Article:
• Thanks Robyn and Christine London… anyways time is the best healer…

  • Hi Marc

    A good friend of mine had a strained relationship with a girl. (I knew him only from 2010, a year after he broke with her). He had written soulful poems for her which were poignant and melancholic to read. It was accidental that I got to read his poems as well… How do you think I can come out of this “feeling sympathetic” syndrome. He is not happy with me advising him to choose a different path and so stays away from my friendship as well!! His blogspot site is jvasanthanpoems.blogspot.in. Need your advice on how I should come out of this syndrome.
    thanks.

  • My main struggle right now is trusting that if I let go something better will come my way. There are so many things in life we just can’t do without the strength of God. Every addictive person learns quickly through the 12 step program the necessity of asking for what we need and then trusting that it will be provided by the one who created us. I feel I can do what is reaquired of me to move forward….but I need to know that the new path I’m taking is the right one….or at least the one that will take me to the right one, or I’m back where I started.

  • This is a response to Stan. I am sorry for the delay. I usually post here daily and have been having to struggle myself with “letting go” these last few weeks. I do not think that you can fully be free until you let go with everything you have. Life is to short to hold on to the past and limit your happiness. The most freeing feeling is forgiveness. I also was hurt by my ex husband, after a 17 year relationship he went outside of our marriage. It was devastating at the time and sure I was very angry. But I can tell you with 100% certainty that I forgave him and did so pretty quickly. I did this because the pain and anger were barriers to my true happiness.

    Life is to short to live unhappy and carry the chains that bind you with fear. When you let go of the past and look forward to the future you will see all the amazing miracles that are within your reach. Fast forward almost a year later. I met an amazing man whom I fell in love with and like you I think that he “protected” himself from not being hurt by remaining in a toxic relationship because it was familiar to him. A relationship that has not gone anywhere in over a decade and probably never will sadly. It pained me to see him unhappy and not only that but to see the amazing person he is and not have him be able to see that he deserves so much more. As hard as it was I had to “LET GO” and walk away. I loved him with all my heart and soul and gave him my all; sadly it was not enough. But there comes a point in which you need to look fear in the face, and take a good hard look inside of you.

    You need to recognize that everyone deserves happiness and there is so much to life. Some people are “ok” being single and others are not. But I am a firm believer that there is someone put on this earth for each and every one of us. If you love this woman don’t let her walk away quietly because you are afraid and can not “let go” of the past. She may walk out that door one last time to never return and you will be left wondering the rest of your life. You need to trust in your ability to be a strong man, a leader, and a lover. Once you can accept this and realize all that you deserve you will finally see the world with new eyes. There comes a point where you have to find your self worth and tell yourself that you will no longer accept the hurt and pain in your life. Trust me I know it is not an easy task. But I can tell you from the outside looking in that once you “let go” it is freeing and life is so much more worth living and every breath is a treasure.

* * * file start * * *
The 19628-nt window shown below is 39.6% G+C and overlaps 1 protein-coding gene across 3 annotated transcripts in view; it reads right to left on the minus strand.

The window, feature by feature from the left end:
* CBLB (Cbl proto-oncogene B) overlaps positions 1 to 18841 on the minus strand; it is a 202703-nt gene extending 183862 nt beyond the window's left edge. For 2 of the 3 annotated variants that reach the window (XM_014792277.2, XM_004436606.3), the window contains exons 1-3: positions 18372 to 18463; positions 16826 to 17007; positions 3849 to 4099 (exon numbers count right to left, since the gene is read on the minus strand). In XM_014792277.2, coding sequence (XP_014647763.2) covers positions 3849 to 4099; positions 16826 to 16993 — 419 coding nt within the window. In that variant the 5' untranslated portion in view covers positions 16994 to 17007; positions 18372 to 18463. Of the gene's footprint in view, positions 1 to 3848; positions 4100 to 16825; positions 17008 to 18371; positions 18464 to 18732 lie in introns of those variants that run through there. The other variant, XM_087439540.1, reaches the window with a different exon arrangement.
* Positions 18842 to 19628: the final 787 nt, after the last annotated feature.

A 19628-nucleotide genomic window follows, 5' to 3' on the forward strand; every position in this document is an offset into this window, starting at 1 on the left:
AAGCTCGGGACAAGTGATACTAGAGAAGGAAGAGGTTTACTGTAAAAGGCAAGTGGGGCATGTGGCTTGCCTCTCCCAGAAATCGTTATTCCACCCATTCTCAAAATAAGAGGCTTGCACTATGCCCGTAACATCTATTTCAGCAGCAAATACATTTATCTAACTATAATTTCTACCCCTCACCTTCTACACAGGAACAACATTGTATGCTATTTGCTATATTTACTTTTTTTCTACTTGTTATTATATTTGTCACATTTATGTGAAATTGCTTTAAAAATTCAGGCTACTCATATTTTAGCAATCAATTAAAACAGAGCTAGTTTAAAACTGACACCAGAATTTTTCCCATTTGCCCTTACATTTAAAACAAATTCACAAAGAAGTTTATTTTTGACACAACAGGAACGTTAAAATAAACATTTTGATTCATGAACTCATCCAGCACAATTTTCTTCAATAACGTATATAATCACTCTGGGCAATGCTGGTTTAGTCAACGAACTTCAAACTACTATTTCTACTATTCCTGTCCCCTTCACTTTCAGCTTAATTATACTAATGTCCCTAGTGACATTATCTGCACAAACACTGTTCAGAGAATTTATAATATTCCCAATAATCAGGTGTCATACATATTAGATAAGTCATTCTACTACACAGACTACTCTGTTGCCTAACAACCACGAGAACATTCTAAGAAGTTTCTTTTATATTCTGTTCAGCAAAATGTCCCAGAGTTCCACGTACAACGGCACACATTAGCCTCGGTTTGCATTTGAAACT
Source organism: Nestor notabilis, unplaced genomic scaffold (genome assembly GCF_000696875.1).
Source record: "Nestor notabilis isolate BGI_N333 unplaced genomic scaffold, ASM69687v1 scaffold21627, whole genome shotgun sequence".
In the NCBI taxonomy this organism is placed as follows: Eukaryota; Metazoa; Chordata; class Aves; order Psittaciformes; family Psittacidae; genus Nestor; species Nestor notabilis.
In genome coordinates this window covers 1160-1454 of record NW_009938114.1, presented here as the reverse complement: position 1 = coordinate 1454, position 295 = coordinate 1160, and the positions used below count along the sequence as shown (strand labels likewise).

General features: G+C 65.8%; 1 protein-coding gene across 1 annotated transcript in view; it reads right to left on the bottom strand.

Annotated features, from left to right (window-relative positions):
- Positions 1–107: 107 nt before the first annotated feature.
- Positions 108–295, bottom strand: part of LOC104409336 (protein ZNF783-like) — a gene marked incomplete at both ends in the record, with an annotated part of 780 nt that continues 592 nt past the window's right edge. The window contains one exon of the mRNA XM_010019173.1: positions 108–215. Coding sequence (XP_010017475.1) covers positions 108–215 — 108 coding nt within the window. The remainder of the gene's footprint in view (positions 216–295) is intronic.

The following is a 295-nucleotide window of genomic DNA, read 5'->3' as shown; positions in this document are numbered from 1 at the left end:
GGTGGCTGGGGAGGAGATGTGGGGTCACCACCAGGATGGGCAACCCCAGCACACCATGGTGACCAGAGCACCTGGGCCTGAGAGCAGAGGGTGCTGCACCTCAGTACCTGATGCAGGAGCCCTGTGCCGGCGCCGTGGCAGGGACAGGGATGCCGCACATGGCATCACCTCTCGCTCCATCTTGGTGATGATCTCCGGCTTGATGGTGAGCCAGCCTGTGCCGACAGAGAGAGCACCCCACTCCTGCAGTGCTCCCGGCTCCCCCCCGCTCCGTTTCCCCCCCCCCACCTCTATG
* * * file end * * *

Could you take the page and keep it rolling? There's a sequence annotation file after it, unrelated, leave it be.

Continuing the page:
• Thanks. I am touched by this advice and I’m going to let go of some things.

  • I am in a similar situation as Robyn. Your words encourage me every day. I read them over and over. I would love to get in touch with Robyn to talk more.

  • Growth begins at the end of your comfort zone - wow, that line just changed my perspective! Thank you.

  • What a superb article! So useful.

    I have been trying to get rid of the memories of the girl I was in deep love with and who left me for someone else when I was away. It hurt me tremendously but made me stronger. I am still in the process of overcoming the fear, the resentment, the negativity and regaining myself back. Such articles are of immense help. Thank you very much.

  • Have been reading your articles and this is one of those which are very apt to what i had been through some time back. I did let go but some of the tips & advice in this article are really good to know… will be trying them and hopefully will be able to fully let go of my past bad experiences.

  • This posting was something that I needed to read today. After staying in a relationship that I knew was not healthy for me emotionally, I decided it was time to move on and make myself happy for a change. I realized that I would not put my feelings aside for anyone again. I have to be honest with myself and my feelings.

    Thanks Marc for yet another thought-provoking article.

  • It’s been more than 1.5 years now since I experienced an emotionally very negative experience that ripped my heart (the best friend I ever had who dumped me while everything was finally looking bright).

    I still have not gotten over it and I am at a loss as to how to get rid of it. My minds knows that I should feel very happy, that there is no sense in thinking about that person anymore, but my heart feels differently. Every day when I get up and when I go to sleep this person and what she did crawls into my head. It still hurts like hell and whatever I do I cannot get it out of my head.

    If anyone has any useful and concrete tips as to how to deal with this, please do not hesitate to share it here! Thanks.

  • @Vincent: I think the key is acceptance of the past. You can’t change it, but you can prevent it from affecting your present by fully accepting what happened, and leaving it in the past. This process, of course, isn’t easy. It takes time.